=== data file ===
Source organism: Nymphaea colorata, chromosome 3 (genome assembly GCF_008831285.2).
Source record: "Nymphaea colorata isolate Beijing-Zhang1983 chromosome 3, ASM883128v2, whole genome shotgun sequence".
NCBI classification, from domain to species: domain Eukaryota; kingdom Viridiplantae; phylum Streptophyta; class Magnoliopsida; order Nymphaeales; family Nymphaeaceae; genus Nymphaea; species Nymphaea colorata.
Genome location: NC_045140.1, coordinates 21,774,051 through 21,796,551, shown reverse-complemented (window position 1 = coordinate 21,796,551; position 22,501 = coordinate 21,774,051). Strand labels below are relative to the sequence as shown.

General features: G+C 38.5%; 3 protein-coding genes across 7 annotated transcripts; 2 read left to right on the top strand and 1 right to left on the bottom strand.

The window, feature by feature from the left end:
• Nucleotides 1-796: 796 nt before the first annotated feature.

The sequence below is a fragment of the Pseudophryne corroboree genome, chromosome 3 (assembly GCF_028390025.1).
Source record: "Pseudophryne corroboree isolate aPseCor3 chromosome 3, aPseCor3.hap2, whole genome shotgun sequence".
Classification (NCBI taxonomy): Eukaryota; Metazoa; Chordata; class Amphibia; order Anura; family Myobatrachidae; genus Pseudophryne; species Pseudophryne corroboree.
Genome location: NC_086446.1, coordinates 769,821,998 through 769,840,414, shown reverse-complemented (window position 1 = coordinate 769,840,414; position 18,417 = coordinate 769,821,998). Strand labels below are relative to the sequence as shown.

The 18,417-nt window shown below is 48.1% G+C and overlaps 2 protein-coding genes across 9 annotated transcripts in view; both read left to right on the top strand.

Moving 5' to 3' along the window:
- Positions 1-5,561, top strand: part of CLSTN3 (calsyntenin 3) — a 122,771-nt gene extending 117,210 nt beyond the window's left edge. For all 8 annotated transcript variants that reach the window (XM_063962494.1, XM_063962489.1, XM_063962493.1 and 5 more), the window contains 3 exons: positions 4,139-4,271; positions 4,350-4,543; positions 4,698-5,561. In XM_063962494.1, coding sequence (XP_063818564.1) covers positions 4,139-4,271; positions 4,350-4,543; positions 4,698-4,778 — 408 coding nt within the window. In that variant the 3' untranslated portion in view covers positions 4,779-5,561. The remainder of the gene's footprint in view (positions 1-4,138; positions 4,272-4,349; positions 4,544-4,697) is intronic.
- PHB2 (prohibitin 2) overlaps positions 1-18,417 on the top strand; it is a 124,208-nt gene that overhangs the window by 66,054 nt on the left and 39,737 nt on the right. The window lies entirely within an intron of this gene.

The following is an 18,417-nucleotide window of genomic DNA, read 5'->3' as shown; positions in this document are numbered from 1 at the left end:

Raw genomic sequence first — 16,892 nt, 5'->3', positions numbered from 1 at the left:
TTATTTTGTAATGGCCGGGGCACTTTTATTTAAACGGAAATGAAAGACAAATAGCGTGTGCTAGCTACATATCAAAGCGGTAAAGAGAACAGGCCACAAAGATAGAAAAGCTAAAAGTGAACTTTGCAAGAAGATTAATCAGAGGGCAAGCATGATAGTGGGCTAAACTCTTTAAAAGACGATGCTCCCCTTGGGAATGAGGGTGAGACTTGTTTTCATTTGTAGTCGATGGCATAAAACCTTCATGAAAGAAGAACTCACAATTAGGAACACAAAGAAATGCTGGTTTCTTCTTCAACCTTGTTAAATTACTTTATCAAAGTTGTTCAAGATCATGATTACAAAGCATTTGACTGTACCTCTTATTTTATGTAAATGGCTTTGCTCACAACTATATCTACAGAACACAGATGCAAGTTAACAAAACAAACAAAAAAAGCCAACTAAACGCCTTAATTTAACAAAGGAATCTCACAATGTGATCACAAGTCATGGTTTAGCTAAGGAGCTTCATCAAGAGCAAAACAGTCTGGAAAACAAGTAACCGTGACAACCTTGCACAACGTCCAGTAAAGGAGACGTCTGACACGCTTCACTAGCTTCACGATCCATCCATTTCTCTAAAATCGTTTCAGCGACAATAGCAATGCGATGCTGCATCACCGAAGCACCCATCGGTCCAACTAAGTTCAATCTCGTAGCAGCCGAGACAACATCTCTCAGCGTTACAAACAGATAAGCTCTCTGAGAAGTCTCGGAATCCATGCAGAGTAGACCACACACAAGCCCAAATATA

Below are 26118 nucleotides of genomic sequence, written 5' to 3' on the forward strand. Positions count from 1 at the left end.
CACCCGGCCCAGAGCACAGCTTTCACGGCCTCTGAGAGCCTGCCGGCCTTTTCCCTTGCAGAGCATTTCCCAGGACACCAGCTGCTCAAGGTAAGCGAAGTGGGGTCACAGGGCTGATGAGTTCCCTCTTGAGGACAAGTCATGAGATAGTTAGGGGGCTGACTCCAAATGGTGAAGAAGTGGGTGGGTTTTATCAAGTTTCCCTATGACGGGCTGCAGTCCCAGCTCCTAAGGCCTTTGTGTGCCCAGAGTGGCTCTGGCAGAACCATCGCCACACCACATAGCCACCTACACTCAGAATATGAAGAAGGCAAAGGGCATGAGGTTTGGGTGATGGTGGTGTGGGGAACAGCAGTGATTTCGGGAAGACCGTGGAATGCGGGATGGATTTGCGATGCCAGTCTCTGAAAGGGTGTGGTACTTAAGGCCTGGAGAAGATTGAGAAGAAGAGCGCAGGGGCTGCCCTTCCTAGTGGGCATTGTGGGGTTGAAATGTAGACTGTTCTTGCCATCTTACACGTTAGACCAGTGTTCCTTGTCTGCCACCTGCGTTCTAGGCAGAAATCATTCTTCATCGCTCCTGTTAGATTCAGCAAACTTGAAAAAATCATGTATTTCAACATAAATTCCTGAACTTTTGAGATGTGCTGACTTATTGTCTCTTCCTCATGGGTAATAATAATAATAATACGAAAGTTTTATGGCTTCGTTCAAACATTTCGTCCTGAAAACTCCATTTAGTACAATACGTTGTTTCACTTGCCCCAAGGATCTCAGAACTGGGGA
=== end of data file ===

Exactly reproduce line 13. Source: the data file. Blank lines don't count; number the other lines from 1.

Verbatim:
Moving 5' to 3' along the window: